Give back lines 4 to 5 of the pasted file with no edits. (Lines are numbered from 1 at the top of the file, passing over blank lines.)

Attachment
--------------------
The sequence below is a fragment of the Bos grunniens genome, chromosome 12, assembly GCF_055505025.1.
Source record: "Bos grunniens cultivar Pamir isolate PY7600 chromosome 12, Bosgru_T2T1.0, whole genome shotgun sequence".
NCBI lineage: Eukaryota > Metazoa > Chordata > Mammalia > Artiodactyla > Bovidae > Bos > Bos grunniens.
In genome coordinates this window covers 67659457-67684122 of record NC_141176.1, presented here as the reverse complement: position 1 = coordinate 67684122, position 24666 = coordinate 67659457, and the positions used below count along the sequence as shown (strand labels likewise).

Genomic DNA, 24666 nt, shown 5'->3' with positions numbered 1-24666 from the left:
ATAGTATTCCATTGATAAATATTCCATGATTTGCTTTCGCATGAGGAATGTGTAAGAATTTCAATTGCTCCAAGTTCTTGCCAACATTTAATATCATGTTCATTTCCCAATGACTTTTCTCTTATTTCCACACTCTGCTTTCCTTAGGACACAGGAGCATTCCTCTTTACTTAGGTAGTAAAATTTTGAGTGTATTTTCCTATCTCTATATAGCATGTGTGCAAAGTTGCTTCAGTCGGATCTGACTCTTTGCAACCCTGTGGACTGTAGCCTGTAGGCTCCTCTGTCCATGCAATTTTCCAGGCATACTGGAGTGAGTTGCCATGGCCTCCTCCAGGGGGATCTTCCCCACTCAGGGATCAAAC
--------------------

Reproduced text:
In genome coordinates this window covers 67659457-67684122 of record NC_141176.1, presented here as the reverse complement: position 1 = coordinate 67684122, position 24666 = coordinate 67659457, and the positions used below count along the sequence as shown (strand labels likewise).

Genomic DNA, 24666 nt, shown 5'->3' with positions numbered 1-24666 from the left: